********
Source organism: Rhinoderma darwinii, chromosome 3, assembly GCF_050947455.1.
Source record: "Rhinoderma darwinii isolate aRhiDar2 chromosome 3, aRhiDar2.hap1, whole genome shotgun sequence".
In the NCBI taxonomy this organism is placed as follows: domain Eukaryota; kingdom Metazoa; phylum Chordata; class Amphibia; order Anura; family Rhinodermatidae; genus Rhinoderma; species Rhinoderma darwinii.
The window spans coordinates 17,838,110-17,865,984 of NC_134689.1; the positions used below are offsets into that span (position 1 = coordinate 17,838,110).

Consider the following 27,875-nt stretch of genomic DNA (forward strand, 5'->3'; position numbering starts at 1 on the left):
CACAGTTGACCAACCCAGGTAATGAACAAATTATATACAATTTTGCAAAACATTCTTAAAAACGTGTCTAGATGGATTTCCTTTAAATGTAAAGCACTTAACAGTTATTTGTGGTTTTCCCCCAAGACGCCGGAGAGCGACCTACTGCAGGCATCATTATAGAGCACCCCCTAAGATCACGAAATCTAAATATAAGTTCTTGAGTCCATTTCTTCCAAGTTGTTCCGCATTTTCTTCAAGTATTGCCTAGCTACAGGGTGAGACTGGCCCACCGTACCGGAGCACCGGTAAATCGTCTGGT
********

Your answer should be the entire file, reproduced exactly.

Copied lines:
Source organism: Rhinoderma darwinii, chromosome 3, assembly GCF_050947455.1.
Source record: "Rhinoderma darwinii isolate aRhiDar2 chromosome 3, aRhiDar2.hap1, whole genome shotgun sequence".
In the NCBI taxonomy this organism is placed as follows: domain Eukaryota; kingdom Metazoa; phylum Chordata; class Amphibia; order Anura; family Rhinodermatidae; genus Rhinoderma; species Rhinoderma darwinii.
The window spans coordinates 17,838,110-17,865,984 of NC_134689.1; the positions used below are offsets into that span (position 1 = coordinate 17,838,110).

Consider the following 27,875-nt stretch of genomic DNA (forward strand, 5'->3'; position numbering starts at 1 on the left):
CACAGTTGACCAACCCAGGTAATGAACAAATTATATACAATTTTGCAAAACATTCTTAAAAACGTGTCTAGATGGATTTCCTTTAAATGTAAAGCACTTAACAGTTATTTGTGGTTTTCCCCCAAGACGCCGGAGAGCGACCTACTGCAGGCATCATTATAGAGCACCCCCTAAGATCACGAAATCTAAATATAAGTTCTTGAGTCCATTTCTTCCAAGTTGTTCCGCATTTTCTTCAAGTATTGCCTAGCTACAGGGTGAGACTGGCCCACCGTACCGGAGCACCGGTAAATCGTCTGGT